Data is necessary for people analytics, and people analytics is crucial for identifying what is working and what could improve in the future when it comes to HR practices. It is how HR strategy and business goals come together. It also shows employees how their performance aligns with business objectives. So, what we see is that there is an unlimited amount of data available from an endless supply of sources that can help businesses remain competitive. People analytics help make sense of all this data, and taking advantage of its potential affects business performance and can have a significant financial impact. 

Book an introduction meeting HERE or reach out to Vilte Szekely at vilte@nordconn.com

ELTV – the limit does exist

ELTV – the limit does exist

Although ELTV is not perfect, we demonstrated in our last article that it does provide valuable insight when making decisions around resources. In this one, we will keep our promise and explore the possible limitations of ELTV and see if there is anything to be done to get a more accurate result.

Up close and personal – Why lifetime value calculations need tailoring?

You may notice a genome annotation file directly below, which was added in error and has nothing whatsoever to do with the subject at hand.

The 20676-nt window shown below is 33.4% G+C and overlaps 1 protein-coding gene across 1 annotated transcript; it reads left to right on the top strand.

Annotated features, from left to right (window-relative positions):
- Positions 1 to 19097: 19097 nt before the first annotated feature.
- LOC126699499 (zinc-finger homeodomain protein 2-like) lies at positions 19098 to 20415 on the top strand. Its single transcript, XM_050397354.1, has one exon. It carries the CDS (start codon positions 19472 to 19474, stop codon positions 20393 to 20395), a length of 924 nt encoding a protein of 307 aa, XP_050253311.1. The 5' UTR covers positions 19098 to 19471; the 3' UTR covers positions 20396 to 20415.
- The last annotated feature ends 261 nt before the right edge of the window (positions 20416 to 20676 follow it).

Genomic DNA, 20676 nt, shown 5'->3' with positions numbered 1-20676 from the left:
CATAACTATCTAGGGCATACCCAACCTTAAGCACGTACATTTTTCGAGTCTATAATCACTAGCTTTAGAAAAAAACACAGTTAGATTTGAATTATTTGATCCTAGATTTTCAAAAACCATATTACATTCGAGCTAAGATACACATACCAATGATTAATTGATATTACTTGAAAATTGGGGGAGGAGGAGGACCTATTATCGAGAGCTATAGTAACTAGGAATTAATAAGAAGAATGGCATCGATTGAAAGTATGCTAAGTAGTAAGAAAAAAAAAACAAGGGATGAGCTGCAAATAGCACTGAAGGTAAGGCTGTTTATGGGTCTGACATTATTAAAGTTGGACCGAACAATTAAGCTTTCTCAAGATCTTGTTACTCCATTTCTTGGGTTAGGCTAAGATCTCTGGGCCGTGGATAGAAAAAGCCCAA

To get a relatively objective result of ELTV, we first need to look at the variables that make ELTV up subjectively, as there is no one size fits all when it comes to ELTV formulas. Lifetime value models need to be constantly monitored and tailored to business situations, and more importantly, organisations should fully comprehend the intended application of the analysis. Last time, we mentioned employee experience: to measure ELTV as accurately as possible, we need to factor in, among others, the unique relationship between each employee and employer, differences in performance, and even salary increases over time. Segmentation could help with getting a clearer picture – in fact, Mike West deems multiplying the Human Capital ROI (HCROI) by the segment estimated annual cost and by the segment lifetime tenure the simplest method of calculating ELTV.